An oximeter is a medical device that may determine the oxygen saturation of the blood. One common type of oximeter is a pulse oximeter, which may indirectly measure the oxygen saturation of a subject's blood (as opposed to measuring oxygen saturation directly by analyzing a blood sample taken from the subject). Pulse oximeters may be included in physiological monitoring systems that measure and display various blood flow characteristics including, but not limited to, the oxygen saturation of hemoglobin in arterial blood. Such physiological monitoring systems may also measure and display additional physiological parameters, such as a subject's pulse rate, respiration rate, and blood pressure.

An oximeter may include a light sensor that is placed at a site on a subject, typically a fingertip, toe, forehead or earlobe, or in the case of a neonate, across a foot. The oximeter may use a light source to pass light through blood perfused tissue and photoelectrically sense the transmission of the light in the tissue (e.g., which may be indicative of absorbed light). In addition, locations which are not typically understood to be optimal for pulse oximetry may be used in some embodiments. For example, additional suitable sensor locations include, without limitation, the neck to monitor carotid artery pulsatile flow, the wrist to monitor radial artery pulsatile flow, the inside of a subject's thigh to monitor femoral artery pulsatile flow, the ankle to monitor tibial artery pulsatile flow, and around or in front of the ear. Suitable sensors for these locations may include sensors for sensing absorbed light based on detecting reflected light (e.g., a forehead sensor). In all suitable locations, for example, the oximeter may measure the intensity of light that is received at the light sensor as a function of time. The oximeter may also include sensors at multiple locations. A signal representing light intensity versus time or a mathematical manipulation of this signal (e.g., a scaled version thereof, a log taken thereof, a scaled version of a log taken thereof, etc.) may be referred to as the photoplethysmograph (PPG) signal. In addition, the term “PPG signal,” as used herein, may also refer to an absorption signal (i.e., representing the amount of light absorbed by the tissue), a transmission signal (i.e., representing the amount of light transmitted by the tissue), or any suitable mathematical manipulation thereof. The light intensity or the amount of light absorbed may then be used to calculate any of a number of physiological parameters, including an amount of a blood constituent (e.g., oxyhemoglobin) being measured as well as a pulse rate and when each individual pulse occurs.

In some applications, the light passed through the tissue is selected to be of one or more wavelengths that are absorbed by the blood in an amount representative of the amount of the blood constituent present in the blood. The amount of light passed through the tissue varies in accordance with the changing amount of blood constituent in the tissue and the related light absorption. Red and infrared (IR) wavelengths may be used because it has been observed that highly oxygenated blood will absorb relatively less Red light and more IR light than blood with a lower oxygen saturation. By comparing the intensities of two wavelengths at different points in the pulse cycle, it is possible to estimate the blood oxygen saturation of hemoglobin in arterial blood.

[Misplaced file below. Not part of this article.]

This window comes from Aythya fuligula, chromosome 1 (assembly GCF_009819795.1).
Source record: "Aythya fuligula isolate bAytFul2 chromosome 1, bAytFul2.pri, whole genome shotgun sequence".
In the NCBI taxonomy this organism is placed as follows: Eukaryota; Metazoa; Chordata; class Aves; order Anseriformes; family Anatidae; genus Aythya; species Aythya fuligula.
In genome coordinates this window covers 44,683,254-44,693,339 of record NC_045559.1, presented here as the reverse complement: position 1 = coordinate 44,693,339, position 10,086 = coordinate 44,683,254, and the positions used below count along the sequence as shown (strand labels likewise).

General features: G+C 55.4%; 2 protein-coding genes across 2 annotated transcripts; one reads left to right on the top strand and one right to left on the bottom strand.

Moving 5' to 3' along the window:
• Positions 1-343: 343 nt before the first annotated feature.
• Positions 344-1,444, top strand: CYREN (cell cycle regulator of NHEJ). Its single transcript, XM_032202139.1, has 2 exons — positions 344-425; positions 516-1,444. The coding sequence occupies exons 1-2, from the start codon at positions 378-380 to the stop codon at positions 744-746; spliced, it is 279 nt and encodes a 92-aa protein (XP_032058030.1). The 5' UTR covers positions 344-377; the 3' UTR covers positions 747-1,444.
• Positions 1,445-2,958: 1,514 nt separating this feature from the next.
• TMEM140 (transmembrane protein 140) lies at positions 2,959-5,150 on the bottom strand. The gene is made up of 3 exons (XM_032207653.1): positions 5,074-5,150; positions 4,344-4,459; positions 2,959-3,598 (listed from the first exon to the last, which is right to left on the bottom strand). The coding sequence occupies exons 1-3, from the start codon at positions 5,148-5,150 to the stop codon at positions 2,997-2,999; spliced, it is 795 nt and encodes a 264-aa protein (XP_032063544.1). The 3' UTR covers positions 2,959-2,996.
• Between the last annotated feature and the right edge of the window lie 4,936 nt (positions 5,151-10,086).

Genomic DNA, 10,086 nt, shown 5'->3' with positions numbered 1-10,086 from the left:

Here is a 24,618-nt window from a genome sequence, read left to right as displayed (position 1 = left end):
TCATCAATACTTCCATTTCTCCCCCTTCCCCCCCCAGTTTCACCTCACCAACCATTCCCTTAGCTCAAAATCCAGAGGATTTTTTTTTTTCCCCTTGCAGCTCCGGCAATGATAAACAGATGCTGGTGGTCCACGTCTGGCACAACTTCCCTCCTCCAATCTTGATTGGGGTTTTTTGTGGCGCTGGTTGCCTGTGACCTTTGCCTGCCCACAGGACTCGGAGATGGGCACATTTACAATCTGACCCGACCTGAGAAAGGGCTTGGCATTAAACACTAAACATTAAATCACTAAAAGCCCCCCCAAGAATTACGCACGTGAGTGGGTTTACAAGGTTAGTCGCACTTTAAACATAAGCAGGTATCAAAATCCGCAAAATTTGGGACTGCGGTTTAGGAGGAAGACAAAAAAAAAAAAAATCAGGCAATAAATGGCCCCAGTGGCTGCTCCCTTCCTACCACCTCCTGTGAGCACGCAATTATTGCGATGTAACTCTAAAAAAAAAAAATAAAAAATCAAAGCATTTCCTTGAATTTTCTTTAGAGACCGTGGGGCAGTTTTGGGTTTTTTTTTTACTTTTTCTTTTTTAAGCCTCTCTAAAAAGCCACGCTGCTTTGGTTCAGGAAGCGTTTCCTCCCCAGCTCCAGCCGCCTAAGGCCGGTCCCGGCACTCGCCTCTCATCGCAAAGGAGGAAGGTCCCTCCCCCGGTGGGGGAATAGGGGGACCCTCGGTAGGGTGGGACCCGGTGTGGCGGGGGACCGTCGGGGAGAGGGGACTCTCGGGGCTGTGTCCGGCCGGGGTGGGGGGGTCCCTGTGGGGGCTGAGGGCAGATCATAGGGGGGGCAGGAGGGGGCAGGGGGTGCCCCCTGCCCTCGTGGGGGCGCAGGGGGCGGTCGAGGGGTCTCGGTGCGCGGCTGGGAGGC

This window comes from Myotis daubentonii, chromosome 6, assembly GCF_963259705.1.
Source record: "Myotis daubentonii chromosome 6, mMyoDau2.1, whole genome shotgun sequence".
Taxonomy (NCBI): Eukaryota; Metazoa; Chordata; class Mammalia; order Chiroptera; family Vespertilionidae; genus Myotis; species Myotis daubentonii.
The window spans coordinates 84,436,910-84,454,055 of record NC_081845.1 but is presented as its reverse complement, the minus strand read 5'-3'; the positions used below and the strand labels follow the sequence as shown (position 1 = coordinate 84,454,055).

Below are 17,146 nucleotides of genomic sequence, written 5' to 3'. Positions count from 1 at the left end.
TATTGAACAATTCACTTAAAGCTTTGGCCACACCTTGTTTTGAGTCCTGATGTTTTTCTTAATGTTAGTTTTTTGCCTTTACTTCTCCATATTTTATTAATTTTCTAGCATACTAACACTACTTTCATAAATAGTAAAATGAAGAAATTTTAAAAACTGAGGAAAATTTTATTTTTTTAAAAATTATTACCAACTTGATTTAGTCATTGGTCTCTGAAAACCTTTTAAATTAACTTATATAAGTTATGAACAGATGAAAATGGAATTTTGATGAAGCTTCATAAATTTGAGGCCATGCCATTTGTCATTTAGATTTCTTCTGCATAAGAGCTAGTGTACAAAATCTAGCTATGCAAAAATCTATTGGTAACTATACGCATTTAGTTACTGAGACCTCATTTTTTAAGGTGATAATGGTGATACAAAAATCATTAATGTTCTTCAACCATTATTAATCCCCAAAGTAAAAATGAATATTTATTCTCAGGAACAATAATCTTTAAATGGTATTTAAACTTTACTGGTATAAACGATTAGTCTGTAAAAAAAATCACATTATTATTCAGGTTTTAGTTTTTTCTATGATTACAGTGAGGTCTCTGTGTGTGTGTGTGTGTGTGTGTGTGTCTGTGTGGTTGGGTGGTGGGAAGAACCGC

When the measured blood parameter is the oxygen saturation of hemoglobin, a convenient starting point assumes a saturation calculation based on Lambert-Beer's law. The following notation will be used herein:
I(λ,t)=I 0(λ)exp(−( 0(λ)+(1−sr(λ))l(t)  (1)
where:

  • λ=wavelength;
  • t=time;
  • I=intensity of light detected;
  • I0=intensity of light transmitted;
  • s=oxygen saturation;
  • β0, βr=empirically derived absorption coefficients; and
  • l(t)=a combination of concentration and path length from emitter to detector as a function of time.

The traditional approach measures light absorption at two wavelengths (e.g., Red and IR), and then calculates saturation by solving for the “ratio of ratios” as follows.

  • 1. The natural logarithm of Eq. 1 is taken (“log” will be used to represent the natural logarithm) for IR and Red to yield
    log I=log I 0−( 0+(1−sr)l.  (2)
  • 2. Eq. 2 is then differentiated with respect to time to yield

log I t = - ( s β o + ( 1 - s ) β r ) l t . ( 3 )

  • 3. Eq. 3, evaluated at the Red wavelength λR, is divided by Eq. 3 evaluated at the IR wavelength λIR in accordance with

log I ( λ R ) / t log I ( λ IR ) / t = s β o ( λ R ) + ( 1 - s ) β r ( λ R ) s β o ( λ IR ) + ( 1 - s ) β r ( λ IR ) . ( 4 )

  • 4. Solving for s yields

s = log I ( λ IR ) t β r ( λ R ) - log I ( λ R ) t β r ( λ IR ) log I ( λ R ) t ( β o ( λ IR ) - β r ( λ IR ) ) - log I ( λ IR ) t ( β o ( λ R ) - β r ( λ R ) ) . ( 5 )

  • 5. Note that, in discrete time, the following approximation can be made:

log I ( λ , t ) t log I ( λ , t 2 ) - log I ( λ , t 1 ) . ( 6 )

  • 6. Rewriting Eq. 6 by observing that log A−log B=log(A/B) yields

log I ( λ , t ) t log ( I ( t 2 , λ ) I ( t 1 , λ ) ) . ( 7 )

  • 7. Thus, Eq. 4 can be expressed as

log I ( λ R ) t log I ( λ IR ) t log ( I ( t 1 , λ R ) I ( t 2 , λ R ) ) log ( I ( t 1 , λ IR ) I ( t 2 , λ IR ) ) = R , ( 8 )
where R represents the “ratio of ratios.”

  • 8. Solving Eq. 4 for s using the relationship of Eq. 5 yields

s = β r ( λ R ) - R β r ( λ IR ) R ( β o ( λ IR ) - β r ( λ IR ) ) - β o ( λ R ) + β r ( λ R ) . ( 9 )

  • 9. From Eq. 8, R can be calculated using two points (e.g., PPG maximum and minimum), or a family of points. One method applies a family of points to a modified version of Eq. 8. Using the relationship